On Love

We present this work in honor of the poet’s 1040th birthday.

Abu Ali, the Mathematician
Persian
980 – 1037

 

I never knew a sprightly fair
That was not dear to me;
And freely I my heart could share
With every one I see.

It is not this or that alone
On whom my choice would fall:
I do not more incline to one
Than I incline to all.

The circle’s bounding line are they;
Its centre is my heart;
My ready love, the equal ray
That flows to every part.

Graves

We present this work in honor of Tisha B’Av.

Moses ben Jacob ibn Ezra
Arab Andalusian
c. 1055 – c. 1138

 

And where are the graves, so many graves
Of all who have died on the earth since the beginning?
Grave tunnelling into grave,
Headstone and obelisk crumbled into one dust,
Bodies heaped upon bodies, in motionless orgy—
All sleeping together in deep holes,
Fragments of chalk,
Stained rubies.

I Look Up to the Sky

We present this work in honor of Shavout.

Samuel ibn Naghrillah
Arab Andalusian
993 – 1056

 

I look up to the sky and the stars,
And down to the earth and the things that creep there.
And I consider in my heart how their creation
Was planned with wisdom in every detail.
See the heavens above like a tent,
Constructed with loops and with hooks,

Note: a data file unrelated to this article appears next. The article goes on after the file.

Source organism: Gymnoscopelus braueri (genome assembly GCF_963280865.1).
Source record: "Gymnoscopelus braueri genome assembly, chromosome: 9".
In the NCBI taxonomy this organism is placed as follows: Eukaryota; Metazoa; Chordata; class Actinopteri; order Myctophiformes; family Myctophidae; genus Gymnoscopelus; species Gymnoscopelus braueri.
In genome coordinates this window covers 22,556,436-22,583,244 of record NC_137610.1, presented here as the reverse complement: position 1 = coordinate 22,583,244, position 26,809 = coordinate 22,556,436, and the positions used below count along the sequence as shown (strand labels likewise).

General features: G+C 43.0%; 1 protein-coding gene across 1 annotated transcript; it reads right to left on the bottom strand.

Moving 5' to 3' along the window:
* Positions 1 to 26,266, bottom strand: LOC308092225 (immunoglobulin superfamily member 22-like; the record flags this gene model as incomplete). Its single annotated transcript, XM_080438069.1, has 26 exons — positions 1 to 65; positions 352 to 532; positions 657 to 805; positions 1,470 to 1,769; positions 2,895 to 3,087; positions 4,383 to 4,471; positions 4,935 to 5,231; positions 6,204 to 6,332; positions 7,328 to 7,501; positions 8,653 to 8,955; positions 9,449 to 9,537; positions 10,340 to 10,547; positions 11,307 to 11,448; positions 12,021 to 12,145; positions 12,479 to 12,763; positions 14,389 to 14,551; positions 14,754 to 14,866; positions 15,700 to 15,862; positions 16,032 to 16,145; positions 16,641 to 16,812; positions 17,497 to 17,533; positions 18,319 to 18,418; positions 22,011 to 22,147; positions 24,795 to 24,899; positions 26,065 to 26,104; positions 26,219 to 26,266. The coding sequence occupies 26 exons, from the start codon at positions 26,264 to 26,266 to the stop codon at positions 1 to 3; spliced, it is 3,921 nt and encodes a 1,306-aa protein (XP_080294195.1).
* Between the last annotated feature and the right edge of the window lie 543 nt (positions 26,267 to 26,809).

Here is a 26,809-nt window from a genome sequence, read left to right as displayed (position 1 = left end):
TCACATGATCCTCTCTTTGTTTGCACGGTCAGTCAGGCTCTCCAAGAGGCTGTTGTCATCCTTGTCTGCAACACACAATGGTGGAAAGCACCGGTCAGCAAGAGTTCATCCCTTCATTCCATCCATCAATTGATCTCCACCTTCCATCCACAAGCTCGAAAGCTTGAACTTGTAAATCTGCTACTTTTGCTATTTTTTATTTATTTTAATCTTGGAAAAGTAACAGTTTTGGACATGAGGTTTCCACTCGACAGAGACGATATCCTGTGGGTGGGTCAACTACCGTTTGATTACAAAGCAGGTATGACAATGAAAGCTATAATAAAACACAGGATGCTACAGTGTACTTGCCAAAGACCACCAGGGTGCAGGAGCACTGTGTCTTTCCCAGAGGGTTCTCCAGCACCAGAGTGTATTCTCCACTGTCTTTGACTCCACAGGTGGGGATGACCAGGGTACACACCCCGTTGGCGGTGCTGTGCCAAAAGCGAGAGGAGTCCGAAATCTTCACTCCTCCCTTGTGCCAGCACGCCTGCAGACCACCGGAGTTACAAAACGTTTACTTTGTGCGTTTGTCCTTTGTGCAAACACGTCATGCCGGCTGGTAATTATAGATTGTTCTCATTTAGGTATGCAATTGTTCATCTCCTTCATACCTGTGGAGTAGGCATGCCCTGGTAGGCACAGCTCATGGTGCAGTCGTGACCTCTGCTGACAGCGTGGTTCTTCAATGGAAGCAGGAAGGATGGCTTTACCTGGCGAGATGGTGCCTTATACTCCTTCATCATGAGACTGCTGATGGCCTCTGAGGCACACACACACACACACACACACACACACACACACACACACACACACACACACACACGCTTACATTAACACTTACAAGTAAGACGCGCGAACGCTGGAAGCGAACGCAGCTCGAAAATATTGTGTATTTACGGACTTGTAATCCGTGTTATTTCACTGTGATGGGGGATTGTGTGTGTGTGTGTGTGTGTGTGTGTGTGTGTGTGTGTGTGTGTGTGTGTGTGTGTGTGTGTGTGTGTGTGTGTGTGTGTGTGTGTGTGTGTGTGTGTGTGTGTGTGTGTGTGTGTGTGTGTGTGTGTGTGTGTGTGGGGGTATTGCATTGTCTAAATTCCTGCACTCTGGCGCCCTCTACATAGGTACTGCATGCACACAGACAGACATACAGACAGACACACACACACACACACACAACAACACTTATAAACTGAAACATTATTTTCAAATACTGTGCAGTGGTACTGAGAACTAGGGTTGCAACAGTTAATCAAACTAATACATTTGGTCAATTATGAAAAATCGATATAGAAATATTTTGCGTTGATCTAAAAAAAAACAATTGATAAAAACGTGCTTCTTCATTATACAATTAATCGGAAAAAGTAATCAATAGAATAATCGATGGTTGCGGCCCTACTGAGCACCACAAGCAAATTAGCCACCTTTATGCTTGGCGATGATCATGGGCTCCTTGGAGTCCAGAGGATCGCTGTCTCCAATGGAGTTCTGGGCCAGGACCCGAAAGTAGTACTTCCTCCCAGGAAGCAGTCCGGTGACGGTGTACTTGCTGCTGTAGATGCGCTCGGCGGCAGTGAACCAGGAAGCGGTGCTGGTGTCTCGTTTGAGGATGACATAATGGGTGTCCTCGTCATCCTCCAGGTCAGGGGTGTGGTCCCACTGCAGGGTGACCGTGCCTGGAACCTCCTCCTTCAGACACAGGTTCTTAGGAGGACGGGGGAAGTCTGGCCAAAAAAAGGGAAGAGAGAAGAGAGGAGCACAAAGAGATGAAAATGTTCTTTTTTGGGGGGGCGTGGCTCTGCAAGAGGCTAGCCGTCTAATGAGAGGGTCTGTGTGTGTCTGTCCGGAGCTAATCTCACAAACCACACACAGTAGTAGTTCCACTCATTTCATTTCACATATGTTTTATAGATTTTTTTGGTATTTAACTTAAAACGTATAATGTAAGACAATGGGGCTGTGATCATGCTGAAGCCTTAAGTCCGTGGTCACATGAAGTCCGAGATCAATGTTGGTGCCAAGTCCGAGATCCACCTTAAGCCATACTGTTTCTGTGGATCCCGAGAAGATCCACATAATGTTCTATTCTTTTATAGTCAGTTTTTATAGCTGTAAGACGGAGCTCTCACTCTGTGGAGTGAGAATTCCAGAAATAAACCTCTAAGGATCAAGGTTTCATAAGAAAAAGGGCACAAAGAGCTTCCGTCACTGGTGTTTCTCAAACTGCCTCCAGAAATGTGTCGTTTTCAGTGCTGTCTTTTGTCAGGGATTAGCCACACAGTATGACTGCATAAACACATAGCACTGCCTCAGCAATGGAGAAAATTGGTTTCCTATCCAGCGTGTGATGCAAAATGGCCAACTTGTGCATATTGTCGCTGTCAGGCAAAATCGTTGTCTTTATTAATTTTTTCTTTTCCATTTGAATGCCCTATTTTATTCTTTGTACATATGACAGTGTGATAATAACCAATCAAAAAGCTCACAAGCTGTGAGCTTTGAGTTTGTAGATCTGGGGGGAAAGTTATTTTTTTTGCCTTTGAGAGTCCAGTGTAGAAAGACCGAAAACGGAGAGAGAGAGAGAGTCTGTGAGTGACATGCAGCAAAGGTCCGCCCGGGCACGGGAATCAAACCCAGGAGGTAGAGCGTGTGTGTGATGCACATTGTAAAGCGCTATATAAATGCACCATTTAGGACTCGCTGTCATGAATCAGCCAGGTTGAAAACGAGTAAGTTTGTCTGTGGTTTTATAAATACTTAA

And the moon with its stars, like a shepherdess
Sending her sheep into the reeds;
The moon itself among the clouds,
Like a ship sailing under its banners;
The clouds like a girl in her garden
Moving, and watering the myrtle-trees;
The dew-mist—a woman shaking
Drops from her hair to the ground.
The inhabitants turn, like animals, to rest,
(Their palaces are their stables);
And all fleeing from the fear of death,
Like a dove pursued by the falcon.
And these are compared at the end to a plate
Which is smashed into innumerable shards.

The Incense Burner

Abus Salt
Arab Andalusian
1067 – 1134

 

Though its heart was all aflame.
Yet it never knew that same
Grief of parting, and that woe
Sundered lovers know.

When the lightning of the wine
Bathed the drinkers in its shine,
What a brave cloud billowed thence
Sweet with frankincense!
Never saw I, all my days,
Such a conflagration blaze
To persuade the revellers
Paradise was theirs.

My Heart

We present this work in honor of the poet’s 1,025th birthday.

Ibn Hazm
Arab Andalusian
994 – 1064

 

I would split open my heart
with a knife, place you
within and seal my would,
that you might dwell there
and never inhabit another
until the resurrection and
judgment day — thus you
would stay in my heart
while I lived, and at my death
you too would die in the
entrails of my core, in
the shadow of my tomb.

My Beloved Comes

We present this work in honor of the 955th anniversary of the poet’s death.

Ibn Hazm
Arab Andalusian
994 – 1064

 

You came to me just before
the Christians rang their bells.
The half-moon was rising
looking like an old man’s eyebrow
or a delicate instep.

And although it was still night
when you came a rainbow
gleamed on the horizon,
showing as many colours
as a peacock’s tail.